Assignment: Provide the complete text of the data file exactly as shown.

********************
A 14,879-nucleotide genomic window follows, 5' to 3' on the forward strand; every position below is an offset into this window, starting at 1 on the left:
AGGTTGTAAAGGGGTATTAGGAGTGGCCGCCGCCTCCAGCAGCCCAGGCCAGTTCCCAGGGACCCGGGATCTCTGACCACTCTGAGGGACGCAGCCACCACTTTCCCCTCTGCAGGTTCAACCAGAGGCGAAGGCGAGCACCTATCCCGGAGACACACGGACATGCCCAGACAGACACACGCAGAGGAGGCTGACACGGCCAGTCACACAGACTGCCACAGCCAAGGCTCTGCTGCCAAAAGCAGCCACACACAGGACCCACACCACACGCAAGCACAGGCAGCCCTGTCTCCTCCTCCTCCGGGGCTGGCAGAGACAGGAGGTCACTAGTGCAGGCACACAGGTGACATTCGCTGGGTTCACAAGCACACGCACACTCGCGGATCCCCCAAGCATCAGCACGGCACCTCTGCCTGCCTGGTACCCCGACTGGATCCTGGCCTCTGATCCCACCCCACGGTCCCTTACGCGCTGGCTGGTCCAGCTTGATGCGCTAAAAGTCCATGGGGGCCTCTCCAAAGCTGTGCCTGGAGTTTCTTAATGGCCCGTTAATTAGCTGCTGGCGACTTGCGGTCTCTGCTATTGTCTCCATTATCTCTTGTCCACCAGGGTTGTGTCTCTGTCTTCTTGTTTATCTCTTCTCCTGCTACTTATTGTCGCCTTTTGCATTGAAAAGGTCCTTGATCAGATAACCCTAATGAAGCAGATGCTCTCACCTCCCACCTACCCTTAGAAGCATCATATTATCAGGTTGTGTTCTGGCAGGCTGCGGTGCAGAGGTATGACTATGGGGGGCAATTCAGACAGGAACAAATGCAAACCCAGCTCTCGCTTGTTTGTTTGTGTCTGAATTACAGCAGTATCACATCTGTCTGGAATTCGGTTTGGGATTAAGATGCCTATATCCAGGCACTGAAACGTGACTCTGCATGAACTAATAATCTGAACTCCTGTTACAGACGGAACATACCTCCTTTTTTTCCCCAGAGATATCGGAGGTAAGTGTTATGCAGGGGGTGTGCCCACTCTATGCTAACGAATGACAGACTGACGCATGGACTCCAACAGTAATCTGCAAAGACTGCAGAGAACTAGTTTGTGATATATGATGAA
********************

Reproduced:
A 14,879-nucleotide genomic window follows, 5' to 3' on the forward strand; every position below is an offset into this window, starting at 1 on the left:
AGGTTGTAAAGGGGTATTAGGAGTGGCCGCCGCCTCCAGCAGCCCAGGCCAGTTCCCAGGGACCCGGGATCTCTGACCACTCTGAGGGACGCAGCCACCACTTTCCCCTCTGCAGGTTCAACCAGAGGCGAAGGCGAGCACCTATCCCGGAGACACACGGACATGCCCAGACAGACACACGCAGAGGAGGCTGACACGGCCAGTCACACAGACTGCCACAGCCAAGGCTCTGCTGCCAAAAGCAGCCACACACAGGACCCACACCACACGCAAGCACAGGCAGCCCTGTCTCCTCCTCCTCCGGGGCTGGCAGAGACAGGAGGTCACTAGTGCAGGCACACAGGTGACATTCGCTGGGTTCACAAGCACACGCACACTCGCGGATCCCCCAAGCATCAGCACGGCACCTCTGCCTGCCTGGTACCCCGACTGGATCCTGGCCTCTGATCCCACCCCACGGTCCCTTACGCGCTGGCTGGTCCAGCTTGATGCGCTAAAAGTCCATGGGGGCCTCTCCAAAGCTGTGCCTGGAGTTTCTTAATGGCCCGTTAATTAGCTGCTGGCGACTTGCGGTCTCTGCTATTGTCTCCATTATCTCTTGTCCACCAGGGTTGTGTCTCTGTCTTCTTGTTTATCTCTTCTCCTGCTACTTATTGTCGCCTTTTGCATTGAAAAGGTCCTTGATCAGATAACCCTAATGAAGCAGATGCTCTCACCTCCCACCTACCCTTAGAAGCATCATATTATCAGGTTGTGTTCTGGCAGGCTGCGGTGCAGAGGTATGACTATGGGGGGCAATTCAGACAGGAACAAATGCAAACCCAGCTCTCGCTTGTTTGTTTGTGTCTGAATTACAGCAGTATCACATCTGTCTGGAATTCGGTTTGGGATTAAGATGCCTATATCCAGGCACTGAAACGTGACTCTGCATGAACTAATAATCTGAACTCCTGTTACAGACGGAACATACCTCCTTTTTTTCCCCAGAGATATCGGAGGTAAGTGTTATGCAGGGGGTGTGCCCACTCTATGCTAACGAATGACAGACTGACGCATGGACTCCAACAGTAATCTGCAAAGACTGCAGAGAACTAGTTTGTGATATATGATGAA